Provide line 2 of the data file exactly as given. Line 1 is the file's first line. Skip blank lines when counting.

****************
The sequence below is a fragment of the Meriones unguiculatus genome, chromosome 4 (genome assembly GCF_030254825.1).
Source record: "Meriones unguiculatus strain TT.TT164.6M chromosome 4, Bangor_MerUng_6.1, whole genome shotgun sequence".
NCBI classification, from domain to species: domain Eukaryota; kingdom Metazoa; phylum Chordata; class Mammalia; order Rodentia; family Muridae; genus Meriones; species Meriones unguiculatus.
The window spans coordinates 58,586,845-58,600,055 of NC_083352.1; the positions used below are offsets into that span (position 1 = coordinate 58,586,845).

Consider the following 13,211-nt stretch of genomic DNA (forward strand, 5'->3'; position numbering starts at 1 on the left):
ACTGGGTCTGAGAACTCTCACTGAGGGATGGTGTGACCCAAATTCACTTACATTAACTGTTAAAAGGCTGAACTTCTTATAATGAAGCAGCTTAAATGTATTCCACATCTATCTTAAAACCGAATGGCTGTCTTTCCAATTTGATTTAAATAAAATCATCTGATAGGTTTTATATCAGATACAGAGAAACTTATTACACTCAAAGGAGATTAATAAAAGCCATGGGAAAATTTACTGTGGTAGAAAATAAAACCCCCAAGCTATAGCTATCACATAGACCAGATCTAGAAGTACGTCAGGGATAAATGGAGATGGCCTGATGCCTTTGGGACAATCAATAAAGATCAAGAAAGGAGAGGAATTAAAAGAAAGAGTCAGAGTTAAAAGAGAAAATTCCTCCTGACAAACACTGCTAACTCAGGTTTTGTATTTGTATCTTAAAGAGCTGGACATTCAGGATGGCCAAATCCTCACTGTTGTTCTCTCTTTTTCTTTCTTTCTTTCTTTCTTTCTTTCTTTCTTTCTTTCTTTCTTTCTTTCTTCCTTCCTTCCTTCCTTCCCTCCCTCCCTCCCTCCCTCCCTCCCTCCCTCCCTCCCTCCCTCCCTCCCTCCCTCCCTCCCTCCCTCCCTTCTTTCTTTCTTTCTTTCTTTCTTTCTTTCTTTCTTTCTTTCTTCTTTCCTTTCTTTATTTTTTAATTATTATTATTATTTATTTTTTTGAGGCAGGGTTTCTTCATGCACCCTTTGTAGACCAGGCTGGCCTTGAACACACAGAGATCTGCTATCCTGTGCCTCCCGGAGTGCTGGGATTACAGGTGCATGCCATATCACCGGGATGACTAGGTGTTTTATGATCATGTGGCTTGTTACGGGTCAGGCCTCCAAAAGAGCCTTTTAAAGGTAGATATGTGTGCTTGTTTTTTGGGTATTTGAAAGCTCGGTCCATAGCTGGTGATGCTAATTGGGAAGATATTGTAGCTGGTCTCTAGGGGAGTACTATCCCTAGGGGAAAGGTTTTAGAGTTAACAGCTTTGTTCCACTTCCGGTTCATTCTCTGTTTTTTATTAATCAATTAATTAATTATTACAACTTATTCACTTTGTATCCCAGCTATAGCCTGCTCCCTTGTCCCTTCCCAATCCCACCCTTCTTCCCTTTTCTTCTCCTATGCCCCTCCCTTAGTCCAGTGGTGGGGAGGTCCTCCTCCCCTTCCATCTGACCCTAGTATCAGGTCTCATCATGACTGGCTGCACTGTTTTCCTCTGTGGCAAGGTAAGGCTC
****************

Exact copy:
Source record: "Meriones unguiculatus strain TT.TT164.6M chromosome 4, Bangor_MerUng_6.1, whole genome shotgun sequence".